US drops a ball in Iraq
Washington must reconnect with Iraqi religious leaders.
US and Iraqi officials are blaming Al Qaeda in Iraq for a disturbing spike in suicide bombings. Gen. Raymond Odierno, the US military commander in Iraq, says the attacks over the last month are intended to "garner attention and spark sectarian discord" as US troops ready to withdraw from Iraqi cities by June 30.Skip to next paragraph
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Indeed, the bombings have been carried out by Sunni insurgents who are targeting Shiite neighborhoods – but not all of the insurgents are acting on behalf of Al Qaeda, which is also made up of Sunnis.
That, at least, is how an Anglican priest in Baghdad is reading the surge in violence. Some of the attacks are also a sign of anger that the new Obama administration is not listening to Sunni religious leaders: "We've been told that the violence will get worse until the Americans wake up to the fact that the religious leaders will be listened to," says Canon Andrew White, of St. George's Church in Baghdad.
This is not idle chatter. Mr. White is one of the most trusted figures in Iraq, having served there for 11 years. Since the fall of Baghdad in 2003, he's worked quietly behind the scenes to bring together Sunni, Shiite, Christian, and other religious leaders – as well as Kurds – in this country of deep sectarian and ethnic division.
When Gen. David Petraeus commanded US forces in Iraq, he asked the "vicar of Baghdad" to enlist the help of an influential Sunni religious leader in turning Iraqi Sunnis against Al Qaeda. White's hours of explanation of the general's plans to the Sunni sheikh paid off.
Last year, White succeeded in facilitating the first joint Iraqi Shiite-Sunni fatwa denouncing violence and condemning suicide bombing. The religious ruling backed by both of these Muslim sects has been aired on broadcasts and invoked at Friday prayers, helping to reduce the recruiting base for suicide bombers.
So when White says that some of the bombings are a call for more US (and Iraqi government) attention – as he did in a visit with the Monitor this week – he should be heeded.
White goes on to explain that an important ball has been dropped in the changeover from the Bush to Obama administrations. Under Bush, the Pentagon financially supported White's reconciliation work and he had personal access to General Petraeus. This kind of involvement was unusual for the Department of Defense – but politically astute, given the important role of religion in Iraqi society.
The dollars and top access have vanished since the change in US administrations, apparently due to the gaps that accompany a new administration coming up to speed. The Sunnis – the minority sect that once enjoyed favor and power under Saddam Hussein – are not reacting well to the sudden void. The Americans may be on the way out, but they're still perceived as having power, says White.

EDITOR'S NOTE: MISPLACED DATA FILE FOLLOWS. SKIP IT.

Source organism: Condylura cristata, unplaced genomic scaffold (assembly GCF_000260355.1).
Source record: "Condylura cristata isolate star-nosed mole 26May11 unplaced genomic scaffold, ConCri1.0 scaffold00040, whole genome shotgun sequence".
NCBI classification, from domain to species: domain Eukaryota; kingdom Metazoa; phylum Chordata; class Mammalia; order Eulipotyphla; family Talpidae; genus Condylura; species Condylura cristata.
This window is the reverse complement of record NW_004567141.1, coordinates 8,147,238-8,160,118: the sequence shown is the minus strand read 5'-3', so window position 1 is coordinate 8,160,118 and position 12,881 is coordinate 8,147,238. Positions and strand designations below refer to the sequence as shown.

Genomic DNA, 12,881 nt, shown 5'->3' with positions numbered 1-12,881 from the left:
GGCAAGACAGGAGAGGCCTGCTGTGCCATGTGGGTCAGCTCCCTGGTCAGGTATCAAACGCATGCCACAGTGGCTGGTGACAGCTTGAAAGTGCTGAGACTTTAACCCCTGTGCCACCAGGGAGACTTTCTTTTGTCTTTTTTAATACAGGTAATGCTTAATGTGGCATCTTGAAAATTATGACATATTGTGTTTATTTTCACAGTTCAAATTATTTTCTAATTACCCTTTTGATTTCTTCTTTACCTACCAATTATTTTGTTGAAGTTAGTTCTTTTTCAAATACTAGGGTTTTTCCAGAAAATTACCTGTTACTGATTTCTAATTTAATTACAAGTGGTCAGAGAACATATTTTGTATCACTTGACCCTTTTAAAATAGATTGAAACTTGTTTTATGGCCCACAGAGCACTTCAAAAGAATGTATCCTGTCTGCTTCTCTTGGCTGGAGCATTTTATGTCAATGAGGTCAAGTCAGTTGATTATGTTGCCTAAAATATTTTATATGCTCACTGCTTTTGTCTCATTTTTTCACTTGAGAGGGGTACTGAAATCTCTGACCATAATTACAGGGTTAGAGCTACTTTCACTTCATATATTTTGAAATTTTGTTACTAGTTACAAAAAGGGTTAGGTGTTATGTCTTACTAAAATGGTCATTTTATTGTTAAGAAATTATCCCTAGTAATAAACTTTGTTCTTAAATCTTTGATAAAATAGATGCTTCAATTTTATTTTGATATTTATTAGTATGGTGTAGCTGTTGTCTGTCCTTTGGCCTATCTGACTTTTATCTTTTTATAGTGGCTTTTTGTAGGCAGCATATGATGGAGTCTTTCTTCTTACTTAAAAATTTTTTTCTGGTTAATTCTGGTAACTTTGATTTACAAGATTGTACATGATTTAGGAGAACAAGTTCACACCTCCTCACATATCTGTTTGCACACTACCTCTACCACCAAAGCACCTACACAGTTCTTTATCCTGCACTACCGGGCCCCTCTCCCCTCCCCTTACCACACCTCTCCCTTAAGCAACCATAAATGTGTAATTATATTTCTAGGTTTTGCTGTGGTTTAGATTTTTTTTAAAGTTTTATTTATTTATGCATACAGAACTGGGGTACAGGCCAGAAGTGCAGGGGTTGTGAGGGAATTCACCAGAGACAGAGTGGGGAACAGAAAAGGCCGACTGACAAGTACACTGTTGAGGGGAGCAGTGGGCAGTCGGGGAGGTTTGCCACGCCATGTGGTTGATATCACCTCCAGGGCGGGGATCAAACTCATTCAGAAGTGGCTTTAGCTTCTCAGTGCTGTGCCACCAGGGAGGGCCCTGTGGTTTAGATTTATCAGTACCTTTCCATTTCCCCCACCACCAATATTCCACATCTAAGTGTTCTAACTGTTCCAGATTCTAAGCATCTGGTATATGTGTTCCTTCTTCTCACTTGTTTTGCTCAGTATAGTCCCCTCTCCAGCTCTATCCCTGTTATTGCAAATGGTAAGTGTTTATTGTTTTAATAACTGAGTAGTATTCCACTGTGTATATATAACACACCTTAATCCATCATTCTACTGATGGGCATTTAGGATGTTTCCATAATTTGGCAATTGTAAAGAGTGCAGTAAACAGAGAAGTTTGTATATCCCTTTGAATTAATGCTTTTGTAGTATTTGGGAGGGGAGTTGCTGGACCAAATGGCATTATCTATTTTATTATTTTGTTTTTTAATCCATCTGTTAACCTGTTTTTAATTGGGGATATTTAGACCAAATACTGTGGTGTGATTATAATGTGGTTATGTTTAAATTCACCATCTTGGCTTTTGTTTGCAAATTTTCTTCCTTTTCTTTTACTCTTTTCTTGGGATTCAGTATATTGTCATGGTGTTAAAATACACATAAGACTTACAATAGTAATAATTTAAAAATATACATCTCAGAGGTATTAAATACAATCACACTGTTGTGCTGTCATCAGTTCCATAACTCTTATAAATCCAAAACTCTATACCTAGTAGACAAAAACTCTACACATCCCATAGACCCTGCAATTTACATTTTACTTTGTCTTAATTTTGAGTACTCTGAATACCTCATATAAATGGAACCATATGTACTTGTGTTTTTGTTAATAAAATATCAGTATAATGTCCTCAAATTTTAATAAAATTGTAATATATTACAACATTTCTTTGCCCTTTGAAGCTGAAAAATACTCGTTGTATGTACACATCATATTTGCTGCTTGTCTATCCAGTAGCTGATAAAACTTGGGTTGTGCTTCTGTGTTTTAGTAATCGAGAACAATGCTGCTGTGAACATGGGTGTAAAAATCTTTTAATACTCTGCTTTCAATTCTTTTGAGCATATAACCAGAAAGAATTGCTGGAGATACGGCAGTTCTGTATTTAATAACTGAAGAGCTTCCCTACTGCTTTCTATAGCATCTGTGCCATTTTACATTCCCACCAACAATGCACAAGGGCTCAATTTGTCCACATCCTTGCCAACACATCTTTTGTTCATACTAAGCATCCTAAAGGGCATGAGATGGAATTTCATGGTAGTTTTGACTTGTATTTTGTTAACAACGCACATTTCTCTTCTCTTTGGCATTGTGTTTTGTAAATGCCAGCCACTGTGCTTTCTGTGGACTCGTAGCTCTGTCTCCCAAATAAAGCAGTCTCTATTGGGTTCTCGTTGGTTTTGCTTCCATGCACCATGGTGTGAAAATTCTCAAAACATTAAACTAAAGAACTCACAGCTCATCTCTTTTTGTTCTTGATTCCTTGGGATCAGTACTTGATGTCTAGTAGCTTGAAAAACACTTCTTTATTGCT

Ultimately, Sunnis are looking for some restoration of their loss of money, property, and political influence. The Sunni militias that turned against Al Qaeda have yet to be absorbed into the Iraqi military as planned. Sunni integration remains a serious challenge for the Shiite-dominated government of Prime Minister Nouri al-Maliki.
The mix of religion and politics in Iraq is a tricky one. Voters in January's provincial elections rejected religious parties and showed a clear preference for a secular political direction. And yet religious leaders still retain tremendous influence over their followers – and over politics.
Indeed, if White's reconciliation process continued, it could tackle other serious issues facing Iraq. Imagine a fatwa against the spectacular and pervasive corruption that is now corroding the country.
And if White can herd bitterly opposed Shiite and Sunni leaders onto a small bus where they suddenly join to sing each other's religious songs, what might such joining do to bridge the Arab-Kurdish divide? That Shiite militias have refrained from retaliatory attacks on Sunnis is further proof of progress.
Whether it is the Pentagon or State Department that reconnects with Iraq's religious leaders and White's reconciliation effort, the connection needs to be made. In an era of conflict in which religion plays such a critical role, Team Obama should pick up this dropped ball.